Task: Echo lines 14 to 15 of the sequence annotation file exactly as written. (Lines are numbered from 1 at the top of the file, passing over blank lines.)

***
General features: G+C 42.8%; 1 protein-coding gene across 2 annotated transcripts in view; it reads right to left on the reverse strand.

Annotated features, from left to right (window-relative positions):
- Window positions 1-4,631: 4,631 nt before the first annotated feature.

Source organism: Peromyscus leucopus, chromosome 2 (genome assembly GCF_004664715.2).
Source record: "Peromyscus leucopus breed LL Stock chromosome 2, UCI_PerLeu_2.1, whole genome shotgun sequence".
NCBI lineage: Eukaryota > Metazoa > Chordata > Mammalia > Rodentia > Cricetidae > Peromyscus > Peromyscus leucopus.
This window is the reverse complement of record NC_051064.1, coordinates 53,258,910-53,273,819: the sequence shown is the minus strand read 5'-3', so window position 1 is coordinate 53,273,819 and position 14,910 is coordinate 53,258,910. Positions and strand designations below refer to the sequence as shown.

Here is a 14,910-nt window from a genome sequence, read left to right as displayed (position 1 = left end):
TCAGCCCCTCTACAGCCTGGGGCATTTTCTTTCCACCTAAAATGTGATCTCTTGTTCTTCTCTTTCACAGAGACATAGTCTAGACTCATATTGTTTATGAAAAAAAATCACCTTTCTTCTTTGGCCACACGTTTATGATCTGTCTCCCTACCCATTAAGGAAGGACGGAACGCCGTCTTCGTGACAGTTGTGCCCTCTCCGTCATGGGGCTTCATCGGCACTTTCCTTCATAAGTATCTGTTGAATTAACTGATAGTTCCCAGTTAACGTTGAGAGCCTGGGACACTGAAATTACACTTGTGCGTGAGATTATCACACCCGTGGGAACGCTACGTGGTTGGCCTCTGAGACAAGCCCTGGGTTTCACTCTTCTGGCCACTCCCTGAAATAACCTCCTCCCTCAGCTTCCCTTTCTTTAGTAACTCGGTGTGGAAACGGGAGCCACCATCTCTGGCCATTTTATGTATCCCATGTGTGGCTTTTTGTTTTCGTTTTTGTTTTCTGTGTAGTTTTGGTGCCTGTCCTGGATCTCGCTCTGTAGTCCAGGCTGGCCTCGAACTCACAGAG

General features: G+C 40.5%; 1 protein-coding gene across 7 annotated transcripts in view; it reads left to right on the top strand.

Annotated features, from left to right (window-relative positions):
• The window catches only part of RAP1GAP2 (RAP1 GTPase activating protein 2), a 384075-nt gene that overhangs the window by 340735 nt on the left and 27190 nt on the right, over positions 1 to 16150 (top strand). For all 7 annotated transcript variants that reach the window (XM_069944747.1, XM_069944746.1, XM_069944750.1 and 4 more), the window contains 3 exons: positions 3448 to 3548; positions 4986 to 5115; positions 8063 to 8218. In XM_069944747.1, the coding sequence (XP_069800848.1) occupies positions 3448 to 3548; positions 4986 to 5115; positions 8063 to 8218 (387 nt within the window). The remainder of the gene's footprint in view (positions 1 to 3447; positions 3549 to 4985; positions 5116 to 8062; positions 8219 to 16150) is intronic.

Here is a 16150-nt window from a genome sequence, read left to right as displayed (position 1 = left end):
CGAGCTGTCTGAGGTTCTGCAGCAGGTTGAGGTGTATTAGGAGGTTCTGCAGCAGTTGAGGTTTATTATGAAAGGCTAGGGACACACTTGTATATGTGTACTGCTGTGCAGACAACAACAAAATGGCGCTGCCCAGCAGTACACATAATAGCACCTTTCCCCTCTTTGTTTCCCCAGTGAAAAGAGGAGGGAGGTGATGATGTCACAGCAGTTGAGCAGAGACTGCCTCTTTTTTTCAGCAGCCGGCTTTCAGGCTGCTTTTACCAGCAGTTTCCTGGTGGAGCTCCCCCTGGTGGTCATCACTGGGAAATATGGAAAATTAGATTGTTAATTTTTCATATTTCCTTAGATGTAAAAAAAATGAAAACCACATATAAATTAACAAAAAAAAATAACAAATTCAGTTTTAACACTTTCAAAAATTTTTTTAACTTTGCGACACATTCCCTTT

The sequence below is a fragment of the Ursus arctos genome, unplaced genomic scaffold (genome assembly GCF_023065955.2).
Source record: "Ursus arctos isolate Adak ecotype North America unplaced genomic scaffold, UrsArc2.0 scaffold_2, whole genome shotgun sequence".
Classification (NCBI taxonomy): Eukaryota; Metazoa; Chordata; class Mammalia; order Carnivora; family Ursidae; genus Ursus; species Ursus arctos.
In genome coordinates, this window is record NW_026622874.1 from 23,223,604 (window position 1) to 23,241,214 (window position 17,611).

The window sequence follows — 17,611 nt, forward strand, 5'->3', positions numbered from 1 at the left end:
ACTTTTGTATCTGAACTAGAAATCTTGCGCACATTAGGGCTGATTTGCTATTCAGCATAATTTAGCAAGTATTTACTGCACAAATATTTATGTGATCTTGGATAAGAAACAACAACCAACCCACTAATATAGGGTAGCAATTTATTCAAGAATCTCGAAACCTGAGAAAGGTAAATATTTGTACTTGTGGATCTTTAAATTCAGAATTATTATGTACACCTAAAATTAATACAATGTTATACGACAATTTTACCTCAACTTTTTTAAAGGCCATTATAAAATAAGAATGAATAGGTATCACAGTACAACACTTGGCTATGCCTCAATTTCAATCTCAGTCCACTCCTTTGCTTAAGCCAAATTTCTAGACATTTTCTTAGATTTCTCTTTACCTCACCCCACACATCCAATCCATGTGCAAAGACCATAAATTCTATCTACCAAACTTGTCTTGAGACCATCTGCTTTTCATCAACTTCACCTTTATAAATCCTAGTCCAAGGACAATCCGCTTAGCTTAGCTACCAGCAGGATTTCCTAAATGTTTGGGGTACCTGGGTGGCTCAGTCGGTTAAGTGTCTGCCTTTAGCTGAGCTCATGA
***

CGAGCTGTCTGAGGTTCTGCAGCAGGTTGAGGTGTATTAGGAGGTTCTGCAGCAGTTGAGGTTTATTATGAAAGGCTAGGGACACACTTGTATATGTGTACTGCTGTGCAGACAACAACAAAATGGCGCTGCCCAGCAGTACACATAATAGCACCTTTCCCCTCTTTGTTTCCCCAGTGAAAAGAGGAGGGAGGTGATGATGTCACAGCAGTTGAGCAGAGACTGCCTCTTTTTTTCAGCAGCCGGCTTTCAGGCTGCTTTTACCAGCAGTTTCCTGGTGGAGCTCCCCCTGGTGGTCATCACTGGGAAATATGGAAAATTAGATTGTTAATTTTTCATATTTCCTTAGATGTAAAAAAAATGAAAACCACATATAAATTAACAAAAAAAAATAACAAATTCAGTTTTAACACTTTCAAAAATTTTTTTAACTTTGCGACACATTCCCTTT

The sequence below is a fragment of the Ursus arctos genome, unplaced genomic scaffold (genome assembly GCF_023065955.2).